Browsing by Subject "Americium"

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  • Ray, Daisy; Leary, Peter; Livens, Francis; Gray, Neil; Morris, Katherine; Law, Kathleen A.; Fuller, Adam J.; Abrahamsen-Mills, Liam; Howe, John; Tierney, Kieran; Muir, Graham; Law, Gareth T.W. (2020)
    Understanding anthropogenic radionuclide biogeochemistry and mobility in natural systems is key to improving the management of radioactively contaminated environments and radioactive wastes. Here, we describe the contemporary depth distribution and phase partitioning of 137Cs, Pu, and 241Am in two sediment cores taken from the Irish Sea (Site 1: the Irish Sea Mudpatch; Site 2: the Esk Estuary). Both sites are located ~10 km from the Sellafield nuclear site. Low-level aqueous radioactive waste has been discharged from the Sellafield site into the Irish Sea for >50 y. We compare the depth distribution of the radionuclides at each site to trends in sediment and porewater redox chemistry, using trace element abundance, microbial ecology, and sequential extractions, to better understand the relative importance of sediment biogeochemistry vs. physical controls on radionuclide distribution/post-depositional mobility in the sediments. We highlight that the distribution of 137Cs, Pu, and 241Am at both sites is largely controlled by physical mixing of the sediments, physical transport processes, and sediment accumulation. Interestingly, at the Esk Estuary, microbially-mediated redox processes (considered for Pu) do not appear to offer significant controls on Pu distribution, even over decadal timescales. We also highlight that the Irish Sea Mudpatch likely still acts as a source of historical pollution to other areas in the Irish Sea, despite ever decreasing levels of waste output from the Sellafield site.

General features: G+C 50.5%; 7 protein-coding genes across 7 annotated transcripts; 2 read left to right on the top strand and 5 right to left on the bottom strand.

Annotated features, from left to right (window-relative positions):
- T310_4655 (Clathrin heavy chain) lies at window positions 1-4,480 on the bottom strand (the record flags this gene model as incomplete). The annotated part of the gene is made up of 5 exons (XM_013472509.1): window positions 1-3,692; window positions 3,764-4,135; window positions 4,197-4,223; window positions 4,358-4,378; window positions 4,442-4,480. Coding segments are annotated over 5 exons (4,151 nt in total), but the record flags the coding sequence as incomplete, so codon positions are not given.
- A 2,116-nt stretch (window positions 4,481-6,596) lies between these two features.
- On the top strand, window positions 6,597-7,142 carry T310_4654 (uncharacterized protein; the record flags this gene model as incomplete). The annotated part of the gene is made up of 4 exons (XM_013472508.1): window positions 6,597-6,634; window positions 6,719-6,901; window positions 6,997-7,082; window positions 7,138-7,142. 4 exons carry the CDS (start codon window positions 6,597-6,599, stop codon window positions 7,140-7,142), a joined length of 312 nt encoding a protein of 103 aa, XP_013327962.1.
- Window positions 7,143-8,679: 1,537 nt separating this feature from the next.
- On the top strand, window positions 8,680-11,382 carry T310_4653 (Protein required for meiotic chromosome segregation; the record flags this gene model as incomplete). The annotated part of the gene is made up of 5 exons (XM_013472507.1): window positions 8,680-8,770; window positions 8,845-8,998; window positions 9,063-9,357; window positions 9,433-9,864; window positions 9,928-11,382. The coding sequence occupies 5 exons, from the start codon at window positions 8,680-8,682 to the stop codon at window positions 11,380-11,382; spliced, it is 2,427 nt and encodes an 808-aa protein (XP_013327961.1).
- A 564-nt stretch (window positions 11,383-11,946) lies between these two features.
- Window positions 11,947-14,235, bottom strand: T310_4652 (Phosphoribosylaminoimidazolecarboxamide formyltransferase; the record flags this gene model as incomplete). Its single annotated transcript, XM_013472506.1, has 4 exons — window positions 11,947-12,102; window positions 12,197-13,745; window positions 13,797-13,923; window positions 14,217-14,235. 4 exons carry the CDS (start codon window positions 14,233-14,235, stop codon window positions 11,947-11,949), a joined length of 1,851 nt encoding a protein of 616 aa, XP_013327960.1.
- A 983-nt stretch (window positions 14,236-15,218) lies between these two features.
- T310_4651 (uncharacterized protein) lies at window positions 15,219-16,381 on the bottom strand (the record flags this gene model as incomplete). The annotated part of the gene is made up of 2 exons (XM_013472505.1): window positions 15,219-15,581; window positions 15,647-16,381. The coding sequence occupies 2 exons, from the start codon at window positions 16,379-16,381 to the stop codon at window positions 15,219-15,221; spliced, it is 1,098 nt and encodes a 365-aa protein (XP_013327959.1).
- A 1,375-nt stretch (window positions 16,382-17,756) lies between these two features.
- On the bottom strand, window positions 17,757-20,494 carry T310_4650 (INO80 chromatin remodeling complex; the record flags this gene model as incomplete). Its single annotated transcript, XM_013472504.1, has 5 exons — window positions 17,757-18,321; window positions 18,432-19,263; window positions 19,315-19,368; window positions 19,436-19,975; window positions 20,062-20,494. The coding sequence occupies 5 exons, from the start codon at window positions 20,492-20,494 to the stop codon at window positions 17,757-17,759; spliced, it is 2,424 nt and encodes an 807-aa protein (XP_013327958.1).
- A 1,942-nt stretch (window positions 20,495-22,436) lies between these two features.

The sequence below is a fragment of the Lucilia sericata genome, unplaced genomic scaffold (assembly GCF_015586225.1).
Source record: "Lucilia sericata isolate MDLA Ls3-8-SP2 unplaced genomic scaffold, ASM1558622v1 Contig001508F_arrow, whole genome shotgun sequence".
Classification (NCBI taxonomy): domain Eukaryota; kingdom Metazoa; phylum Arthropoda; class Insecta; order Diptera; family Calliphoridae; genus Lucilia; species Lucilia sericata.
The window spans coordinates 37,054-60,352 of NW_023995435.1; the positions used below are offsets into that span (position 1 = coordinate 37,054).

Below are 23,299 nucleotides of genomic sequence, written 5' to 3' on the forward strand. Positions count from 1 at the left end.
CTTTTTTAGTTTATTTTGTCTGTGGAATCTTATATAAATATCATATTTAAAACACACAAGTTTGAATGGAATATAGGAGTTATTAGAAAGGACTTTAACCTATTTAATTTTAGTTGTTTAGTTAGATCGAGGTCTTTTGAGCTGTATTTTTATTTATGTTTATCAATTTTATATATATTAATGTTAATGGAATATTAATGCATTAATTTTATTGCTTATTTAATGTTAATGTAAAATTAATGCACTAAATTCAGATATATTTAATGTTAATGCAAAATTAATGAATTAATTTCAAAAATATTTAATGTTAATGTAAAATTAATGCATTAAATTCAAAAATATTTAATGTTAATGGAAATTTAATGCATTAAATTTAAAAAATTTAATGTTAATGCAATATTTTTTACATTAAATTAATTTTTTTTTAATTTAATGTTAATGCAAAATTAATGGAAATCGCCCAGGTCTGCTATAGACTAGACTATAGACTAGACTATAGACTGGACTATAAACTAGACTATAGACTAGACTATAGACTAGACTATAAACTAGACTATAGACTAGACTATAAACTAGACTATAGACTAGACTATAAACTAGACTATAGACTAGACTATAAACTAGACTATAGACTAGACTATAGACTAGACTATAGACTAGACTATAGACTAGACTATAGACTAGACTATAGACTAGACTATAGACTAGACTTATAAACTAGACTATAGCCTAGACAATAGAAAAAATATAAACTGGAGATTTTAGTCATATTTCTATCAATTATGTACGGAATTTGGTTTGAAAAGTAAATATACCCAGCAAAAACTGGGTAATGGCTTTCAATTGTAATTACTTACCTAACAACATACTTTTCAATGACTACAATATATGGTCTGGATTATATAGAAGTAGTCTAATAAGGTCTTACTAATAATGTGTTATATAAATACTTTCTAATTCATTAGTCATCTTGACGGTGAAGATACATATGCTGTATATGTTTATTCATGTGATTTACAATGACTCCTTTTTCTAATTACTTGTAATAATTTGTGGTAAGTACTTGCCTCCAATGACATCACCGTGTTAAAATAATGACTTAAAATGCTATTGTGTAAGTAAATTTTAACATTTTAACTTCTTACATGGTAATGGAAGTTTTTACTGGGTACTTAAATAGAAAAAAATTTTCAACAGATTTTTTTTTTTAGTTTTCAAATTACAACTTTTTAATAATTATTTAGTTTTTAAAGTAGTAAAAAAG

• Paatero, Jussi; Salminen-Paatero, Susanna (2020)
    Following the atmospheric nuclear tests in the '50s and early '60s radioecological research on the (sub)arctic food chain lichen-reindeer/caribou-man was initiated in Finland among other northern countries. The enrichment of radionuclides in this food chain can lead to exceptionally high body burdens among the indigenous Sami and Inuit populations consuming large quantities of the meat and edible organs of reindeer and caribou. In Finland, first fission and activation products and natural radionuclides were studied but in the early 1970s' the investigations concerning transuranium elements were started. These studies have continued to the present as also the effects of the Chernobyl accident on the existence of neptunium, plutonium, americium and curium isotopes in the environment of northern Finland have been investigated. In addition to radioactivity measure-ments detailed dietary surveys were performed among the reindeer herders and other Sami persons to assess the human intake of radionuclides by ingestion. The main aim of this literature review is to summarize the obtained data concerning transuranium elements in the food chain lichen-reindeer-man in northern Finland but also some supporting data is included.